I’ve even tried changing up locations. Today I went to Hatfield to ride. A picturesque farming community. I liked the stately homes in the middle of the small town. The road followed the Connecticut river. A fine mist was falling and it was about 40 degrees. 12.2 miles, a short ride, and my only elevation gain was 36 feet. Dreadfully flat…..just like my mood after these rides.
I’m not sure what to do about this. Should I take a real break? Stop riding altogether for a couple of months? Enter the one last cyclocross race offered in New England on the weekend of the 15-16th of December? I already feel my fitness slipping. And lets face it, snow is almost certainly on the way. The idea of isolating my workouts to the trainer is a bit soul-crushing.
Suggestions? I’m all ears.
I couldn’t resist comparing ‘cross with one of my favorite movies–Fight Club. If you have seen it, it either disgusts you or you think it is genius. Men in particular connect with this movie, which was its target audience/subject. I am one of the few women I know who absolutely loves it. I haven’t met anyone who only feels medium about this movie. It’s all or nothing, love or hate.
I was a professional bookseller for 14 years and can discuss the literary worth of this piece of fiction (the book is always better than the movie), the role of masculinity in today’s modern society, the sexual orientation of the author–but for the sake of brevity and focus I’ll just discuss the analogy the my title makes. Cyclocross is Fight Club with Bikes. I know I’m still new to it, but there are philosophical elements to this sport that I can take with me throughout life. They feel similar to racing cyclocross. I’ll use some popular quotes to illustrate.
“How much can you know about yourself if you’ve never been in a fight?” ~Fight Club movie, screenplay by Jim Uhls, directed by David Fincher, novel by Chuck Palahniuk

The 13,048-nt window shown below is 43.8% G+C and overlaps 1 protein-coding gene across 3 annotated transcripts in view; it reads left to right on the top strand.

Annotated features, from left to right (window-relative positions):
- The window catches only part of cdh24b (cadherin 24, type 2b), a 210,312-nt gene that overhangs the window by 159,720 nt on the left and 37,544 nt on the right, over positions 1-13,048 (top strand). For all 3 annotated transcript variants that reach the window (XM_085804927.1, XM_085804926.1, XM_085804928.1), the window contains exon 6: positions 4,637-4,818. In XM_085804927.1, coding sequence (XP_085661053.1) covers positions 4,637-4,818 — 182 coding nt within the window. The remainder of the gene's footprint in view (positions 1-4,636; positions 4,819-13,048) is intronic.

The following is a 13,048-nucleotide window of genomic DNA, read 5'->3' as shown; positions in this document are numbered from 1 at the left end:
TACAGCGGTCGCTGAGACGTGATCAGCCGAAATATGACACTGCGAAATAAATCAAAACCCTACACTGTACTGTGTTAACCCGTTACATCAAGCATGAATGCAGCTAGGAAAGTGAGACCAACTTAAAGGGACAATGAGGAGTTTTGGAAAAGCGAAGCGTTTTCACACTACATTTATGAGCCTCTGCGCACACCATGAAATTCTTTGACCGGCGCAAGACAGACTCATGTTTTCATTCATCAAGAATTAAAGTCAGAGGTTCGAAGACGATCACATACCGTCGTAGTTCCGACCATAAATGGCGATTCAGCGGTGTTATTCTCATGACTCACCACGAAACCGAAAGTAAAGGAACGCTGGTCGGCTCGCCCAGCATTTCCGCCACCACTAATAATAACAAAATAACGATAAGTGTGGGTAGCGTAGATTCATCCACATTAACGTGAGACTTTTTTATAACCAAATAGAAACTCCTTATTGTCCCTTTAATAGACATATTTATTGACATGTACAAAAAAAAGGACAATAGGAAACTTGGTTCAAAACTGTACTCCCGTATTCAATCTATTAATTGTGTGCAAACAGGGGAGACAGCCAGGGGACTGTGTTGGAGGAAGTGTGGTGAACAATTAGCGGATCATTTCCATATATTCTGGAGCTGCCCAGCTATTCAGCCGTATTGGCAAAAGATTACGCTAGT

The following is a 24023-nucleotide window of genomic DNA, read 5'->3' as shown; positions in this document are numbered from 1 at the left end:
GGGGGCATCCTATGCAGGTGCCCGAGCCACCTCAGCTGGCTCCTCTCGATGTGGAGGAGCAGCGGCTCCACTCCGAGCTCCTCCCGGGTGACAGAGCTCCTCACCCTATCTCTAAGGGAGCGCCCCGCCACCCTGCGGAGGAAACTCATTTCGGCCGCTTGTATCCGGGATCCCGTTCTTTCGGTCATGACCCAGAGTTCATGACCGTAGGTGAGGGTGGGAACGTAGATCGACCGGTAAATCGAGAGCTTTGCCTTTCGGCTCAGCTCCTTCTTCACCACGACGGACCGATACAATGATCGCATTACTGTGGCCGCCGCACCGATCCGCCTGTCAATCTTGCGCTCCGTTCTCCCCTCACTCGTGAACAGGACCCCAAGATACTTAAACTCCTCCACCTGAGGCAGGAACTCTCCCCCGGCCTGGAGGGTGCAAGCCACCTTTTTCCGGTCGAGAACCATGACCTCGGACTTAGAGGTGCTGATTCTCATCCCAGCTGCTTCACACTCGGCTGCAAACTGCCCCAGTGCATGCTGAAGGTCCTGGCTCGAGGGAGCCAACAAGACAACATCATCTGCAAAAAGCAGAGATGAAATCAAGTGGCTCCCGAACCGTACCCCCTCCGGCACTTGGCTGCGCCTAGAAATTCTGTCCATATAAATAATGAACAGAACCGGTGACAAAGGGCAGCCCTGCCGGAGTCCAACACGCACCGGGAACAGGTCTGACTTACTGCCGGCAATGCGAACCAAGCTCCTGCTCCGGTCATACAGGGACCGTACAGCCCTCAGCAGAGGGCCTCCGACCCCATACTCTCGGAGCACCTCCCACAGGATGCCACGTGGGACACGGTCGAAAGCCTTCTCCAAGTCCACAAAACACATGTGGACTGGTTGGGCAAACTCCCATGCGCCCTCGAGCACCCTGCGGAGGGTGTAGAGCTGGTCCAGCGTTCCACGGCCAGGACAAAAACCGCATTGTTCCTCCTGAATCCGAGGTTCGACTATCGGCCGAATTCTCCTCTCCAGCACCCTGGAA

Agreed. You learn more about yourself by experiencing difficulty. These races are difficult. No, it’s not violence. It’s not war. Perhaps it’s a safer expression of difficulty. Social norms still apply but it’s not called an hour in hell for nothing. Racing hurts. There’s physical pain. There is spiritual emancipation.
“You aren’t alive anywhere like you’re alive at fight club…. Fight club isn’t about winning or losing fights. Fight club isn’t about words. You see a guy come to fight club for the first time, and his ass is a loaf of white bread. You see this same guy here six months later, and he looks carved out of wood. This guy trusts himself to handle anything.” ~Chuck Palahniuk, Fight Club
The line “he looks carved out of wood” resonates with me. Over the last 3 months I’m seeing my softness wither and a leaner version emerge. The athletes at these races are fit, lean, and muscular. Racing hammers the soft parts away. Racing builds confidence. You race bikes for crying out loud! You can nail anything you try for.
“One minute was enough, Tyler said, a person had to work hard for it, but a minute of perfection was worth the effort. A moment was the most you could ever expect from perfection.” ~Chuck Palahniuk, Fight Club
There are so many mistakes you can make over the course of a race. A hundred things at least to get wrong, or right. Having an entire minute of perfection within a race is hard to achieve. Perfection is fleeting, so it’s savored.
“May I never be complete. May I never be content. May I never be perfect. Deliver me, Tyler, from being perfect and complete.” ~Chuck Palahniuk
Being perfect is no fun. Who wants that? Perfection is boring. It’s the work we do on the road to perfection that is divine.
PS–this parting quote is worth noting….
“This is your life, and it’s ending one minute at a time.” ~Chuck Palahniuk, Fight Club
So get on your bikes people!
Small post, big news!
Sip, Clip & Go’s Coffee is now available for sale in its first retail location in Holyoke, MA. Read about all the details here.
I’m sharing this blog post about a video put out by Limitless Performance, a clothing company out of the United Kingdom. It is by @SheRidesCycling and is worth a read.